Written by Lauren Geall
As Stylist’s junior digital writer, Lauren Geall writes on topics including mental health, wellbeing and work. She’s also a big fan of houseplants and likes to dabble in film and TV from time-to-time.
As the UK surpasses one year in lockdown, Stylist speaks to seven women whose ‘lockdown hobbies’ have evolved into fully-fledged passions over the last 12 months.
If there’s one skill we’ve all had to hone over the last year, it’s our ability to adapt. From learning how to work from home to navigating the ever-changing lockdown restrictions, the pandemic has forced everyone to learn and grow – sometimes in the most unexpected of ways.
One example of this has been the number of people picking up new hobbies over the last 12 months. With the lockdown restrictions and furlough scheme leaving many with extra time at home to fill, there’s been a surge in the number of people trying their hands at a new skill or craft to keep their minds busy during this uncertain time, whether that’s embroidery, baking or watercolour painting.
However, while for some these activities have certainly remained a way to fill the odd afternoon here and there, for others, they’ve become fully-fledged passions, some of which have even led to a new business venture or social media account.
As the UK surpasses one year in lockdown, Stylist spoke to seven women who have done just that. From a woman whose plant collection won’t stop growing to a yoga teacher-turned-sewing enthusiast, here’s what they had to say.
Georgette Olaiya, 32, fell in love with styling and taking care of plants
“During lockdown, I became obsessed with houseplants. I think I tried keeping a plant once before and it died a terrible death, so I didn’t consider it again until lockdown and that’s when my passion for them really bloomed.
“Now, I love growing them, looking after them and styling them, and have turned my very typical London flat into my own personal jungle.
“I got into plants because the first lockdown hit me really hard, as I’m sure it did a lot of people. I needed something that would pick my mental health back up and remembered reading and talking to friends about the benefits of houseplants when it comes to improving your mood, sleep and so many other things, so I gave them a go.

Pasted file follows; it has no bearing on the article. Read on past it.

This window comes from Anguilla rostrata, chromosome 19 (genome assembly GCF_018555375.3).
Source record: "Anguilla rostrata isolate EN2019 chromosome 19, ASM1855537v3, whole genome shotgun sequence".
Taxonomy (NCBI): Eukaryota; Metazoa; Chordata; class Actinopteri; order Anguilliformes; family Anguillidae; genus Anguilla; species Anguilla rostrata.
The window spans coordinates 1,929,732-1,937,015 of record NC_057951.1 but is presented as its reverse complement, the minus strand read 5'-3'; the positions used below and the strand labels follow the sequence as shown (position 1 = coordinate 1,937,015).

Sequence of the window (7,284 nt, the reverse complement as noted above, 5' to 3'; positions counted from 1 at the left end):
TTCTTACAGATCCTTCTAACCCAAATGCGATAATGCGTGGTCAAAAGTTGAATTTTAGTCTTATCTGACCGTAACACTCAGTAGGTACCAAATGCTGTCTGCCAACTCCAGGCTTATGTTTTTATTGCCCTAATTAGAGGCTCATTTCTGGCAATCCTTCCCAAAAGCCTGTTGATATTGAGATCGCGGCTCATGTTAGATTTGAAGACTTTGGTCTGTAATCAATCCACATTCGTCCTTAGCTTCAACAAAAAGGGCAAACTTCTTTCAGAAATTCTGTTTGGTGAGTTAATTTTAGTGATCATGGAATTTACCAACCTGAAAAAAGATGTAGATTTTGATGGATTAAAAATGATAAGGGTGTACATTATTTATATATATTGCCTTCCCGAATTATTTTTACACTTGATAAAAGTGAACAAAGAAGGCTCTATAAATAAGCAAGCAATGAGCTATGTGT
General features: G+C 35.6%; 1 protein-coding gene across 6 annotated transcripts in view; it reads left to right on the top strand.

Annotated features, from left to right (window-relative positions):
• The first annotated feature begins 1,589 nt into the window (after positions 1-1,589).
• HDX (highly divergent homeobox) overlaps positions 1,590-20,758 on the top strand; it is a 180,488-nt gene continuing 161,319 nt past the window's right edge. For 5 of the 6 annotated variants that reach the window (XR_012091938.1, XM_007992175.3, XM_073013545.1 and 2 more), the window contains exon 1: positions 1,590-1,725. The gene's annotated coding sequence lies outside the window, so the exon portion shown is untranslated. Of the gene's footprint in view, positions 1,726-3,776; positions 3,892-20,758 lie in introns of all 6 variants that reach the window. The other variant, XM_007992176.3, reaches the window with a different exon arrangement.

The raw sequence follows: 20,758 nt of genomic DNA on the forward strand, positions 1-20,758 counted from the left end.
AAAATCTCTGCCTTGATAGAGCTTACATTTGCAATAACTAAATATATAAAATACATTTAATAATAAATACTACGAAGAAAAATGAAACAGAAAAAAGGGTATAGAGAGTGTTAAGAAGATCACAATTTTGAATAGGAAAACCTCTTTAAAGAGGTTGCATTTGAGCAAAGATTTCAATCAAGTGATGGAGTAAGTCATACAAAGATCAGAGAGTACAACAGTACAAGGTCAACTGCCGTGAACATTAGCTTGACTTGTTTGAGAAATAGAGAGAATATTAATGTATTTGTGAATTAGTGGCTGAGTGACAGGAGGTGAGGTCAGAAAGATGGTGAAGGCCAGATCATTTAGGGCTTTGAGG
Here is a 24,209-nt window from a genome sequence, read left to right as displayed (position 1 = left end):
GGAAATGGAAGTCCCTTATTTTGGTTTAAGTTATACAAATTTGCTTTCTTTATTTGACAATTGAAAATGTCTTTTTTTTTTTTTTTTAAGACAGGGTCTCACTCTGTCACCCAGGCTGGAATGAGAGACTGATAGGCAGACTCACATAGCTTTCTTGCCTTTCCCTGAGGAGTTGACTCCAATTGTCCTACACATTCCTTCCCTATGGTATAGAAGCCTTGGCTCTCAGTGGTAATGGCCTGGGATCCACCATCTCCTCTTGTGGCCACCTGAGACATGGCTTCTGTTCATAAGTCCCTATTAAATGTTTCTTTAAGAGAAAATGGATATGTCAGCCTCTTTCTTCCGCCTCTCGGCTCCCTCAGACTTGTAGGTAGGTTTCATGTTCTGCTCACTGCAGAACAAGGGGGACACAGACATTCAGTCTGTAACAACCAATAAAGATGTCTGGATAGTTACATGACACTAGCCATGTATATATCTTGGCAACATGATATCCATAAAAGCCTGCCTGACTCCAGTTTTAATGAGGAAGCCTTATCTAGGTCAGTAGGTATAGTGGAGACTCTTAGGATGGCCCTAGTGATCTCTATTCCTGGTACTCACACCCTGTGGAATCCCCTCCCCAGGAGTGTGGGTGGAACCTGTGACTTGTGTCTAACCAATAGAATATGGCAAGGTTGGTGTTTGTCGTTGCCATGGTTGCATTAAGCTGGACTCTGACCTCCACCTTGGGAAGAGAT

“12 months later, houseplants are now my life! I am always finding room for plants and learning more about them and what keeps them happy. It’s funny how it’s now become one of the things I am known for.
“I really enjoy discovering each plant’s separate personality so to speak, and love how much they have benefited me on a personal level. If someone had told me I’d be this obsessed with houseplants a few years back, I never would have believed them.”
You can follow Georgette on Instagram @thegardensofgaia
Akvilė Les, 31, turned to abstract painting to help her cope with pandemic-related stress
“A couple of months ago, I started painting abstracts in the evening. It was the first time I’d tried it but now I easily create 30 new small pieces per week!
“I got into it to help me cope with pandemic-related stress. Whenever I’ve felt myself getting stressed or overwhelmed, I’ve tried to steer away from the unproductive triggers such as scrolling through the news sites, Covid data updates, or social media, so I was longing for something that would allow me to be present in the moment. I’d tried the usual meditation, podcasts, but nothing worked until I tried creating abstractions.
“Now, my painting is a form of relaxation that keeps me grounded. Without thinking, without any distractions or multitasking between multiple phone and laptop screens, I can delve into colours and enjoy the process.
“It’s become a nice ritual on a good day, but it also clears up my mind if I’m having a tough one, too. Even though my job is very creative, with marketing briefs, emails and technology dominating my life 24/7, it’s hard to relax working from home.